Women's Australian rules has come a long way from when Debbie Lee learned her craft on the streets of Melbourne's north.
As a seven-year-old, Lee played with her older brothers on the concrete before hiding in the bushes whenever a car drove past because "the community said girls don't play football".
The first wave of female footballers rolled onto the field wearing sticky-tape numbers, bicycle pants and T-shirts, with barely anyone watching on.
Thirty years on, fans will pack Ikon Park to the brim on Sunday to roar on North Melbourne and the Brisbane Lions in the eighth AFLW grand final.
"I've been on this journey for almost 32 years. Footy was in my DNA first and foremost," Lee told AAP.
"For a long time, we had to fight for our place. We had to fight for our voice and our opportunity to play.
"I could see what this game was giving to women, we're talking 1991 - a sense of belonging, sense of oneself."
The first woman to be inducted into the Australian Football Hall of Fame, Lee helped lay the foundations for the women's elite football league.
Working at the Melbourne Football Club, and later at the Western Bulldogs, she organised an exhibition series between the two clubs, with teams made up of female footballers from around the nation.
"That was really the catalyst of the AFLW, because we were able to show the decision-makers how these women could play," Lee said.
"It has been a long journey but I didn't want anyone else to feel like that little seven-year-old hiding in the bushes."
Recently retired AFLW legend Erin Phillips was another trailblazer, but the former Adelaide and Port Adelaide captain almost missed the boat.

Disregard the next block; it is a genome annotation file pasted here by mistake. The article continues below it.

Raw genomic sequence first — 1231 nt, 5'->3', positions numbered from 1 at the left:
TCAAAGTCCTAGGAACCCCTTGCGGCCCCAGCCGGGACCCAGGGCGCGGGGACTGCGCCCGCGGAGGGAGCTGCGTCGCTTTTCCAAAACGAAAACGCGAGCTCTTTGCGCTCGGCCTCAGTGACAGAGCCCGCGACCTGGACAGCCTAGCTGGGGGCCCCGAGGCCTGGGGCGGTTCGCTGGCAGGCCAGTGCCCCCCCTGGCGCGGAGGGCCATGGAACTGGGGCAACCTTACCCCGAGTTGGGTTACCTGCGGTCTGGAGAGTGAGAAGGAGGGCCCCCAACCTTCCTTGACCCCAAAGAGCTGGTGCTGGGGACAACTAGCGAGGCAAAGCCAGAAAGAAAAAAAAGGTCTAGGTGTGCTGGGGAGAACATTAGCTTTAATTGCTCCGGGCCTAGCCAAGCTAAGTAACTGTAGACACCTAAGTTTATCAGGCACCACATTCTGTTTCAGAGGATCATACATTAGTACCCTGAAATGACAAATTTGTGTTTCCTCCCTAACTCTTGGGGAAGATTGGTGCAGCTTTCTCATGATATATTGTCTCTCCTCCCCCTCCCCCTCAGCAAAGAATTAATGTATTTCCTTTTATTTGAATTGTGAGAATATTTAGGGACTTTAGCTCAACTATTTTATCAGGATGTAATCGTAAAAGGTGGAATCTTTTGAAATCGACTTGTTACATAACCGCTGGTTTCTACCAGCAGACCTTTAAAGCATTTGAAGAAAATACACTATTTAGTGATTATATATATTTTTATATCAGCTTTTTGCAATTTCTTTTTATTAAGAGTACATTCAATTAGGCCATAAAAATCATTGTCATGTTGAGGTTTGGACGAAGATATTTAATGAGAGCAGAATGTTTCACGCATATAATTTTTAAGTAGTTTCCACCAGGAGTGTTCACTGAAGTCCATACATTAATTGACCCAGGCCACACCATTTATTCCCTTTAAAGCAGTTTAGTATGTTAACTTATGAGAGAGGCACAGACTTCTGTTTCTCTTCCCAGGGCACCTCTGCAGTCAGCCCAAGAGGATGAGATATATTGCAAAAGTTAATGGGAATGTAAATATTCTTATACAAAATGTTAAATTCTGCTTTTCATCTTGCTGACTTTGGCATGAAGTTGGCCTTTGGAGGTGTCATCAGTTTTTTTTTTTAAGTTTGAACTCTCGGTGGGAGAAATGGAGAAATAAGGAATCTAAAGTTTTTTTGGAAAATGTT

At 30 going on 31, she was a basketball star playing for the Dallas Wings in the WNBA and fresh from a Rio 2016 Olympic campaign with the Opals when the fledgling women's league was announced.
"The thought of playing football as an athlete never crossed my mind until the whispers started that there could potentially be league," Phillips told AAP.
"I grew up loving the game and played as a young junior, right up until the age of 13.
"We weren't allowed to continue on playing with the boys, so we had to find another sport.
"It's incredible just how life worked out. You never thought you'd get an opportunity, but here I am."
With 61 top-level games under her belt, Phillips left the sport in November as the league's most-decorated athlete, her honours including three premierships, two league best and fairests, three All-Australians and two grand final best-on-ground nods.
Part of the Johnnie Walker's 'Keep Walking Boldly' campaign to celebrate the giant strides taken by women's sport, Lee is among 20 football pioneers who gifted a pair of their old boots to AFLW players - including Phillips.
It is hoped each pair of boots will be passed on again as a symbol to keep moving the game forward.
"It gives me goosebumps to think about how many people's lives we've impacted or inspired," Phillips said.
"Just knowing that for those young girls, there is a pathway, there's a competition for them.
"Leaving a legacy and being able to influence the next generation is something I'm really trying to do.
"Hopefully, I can continue until I'm well past being a player."
Australian Associated Press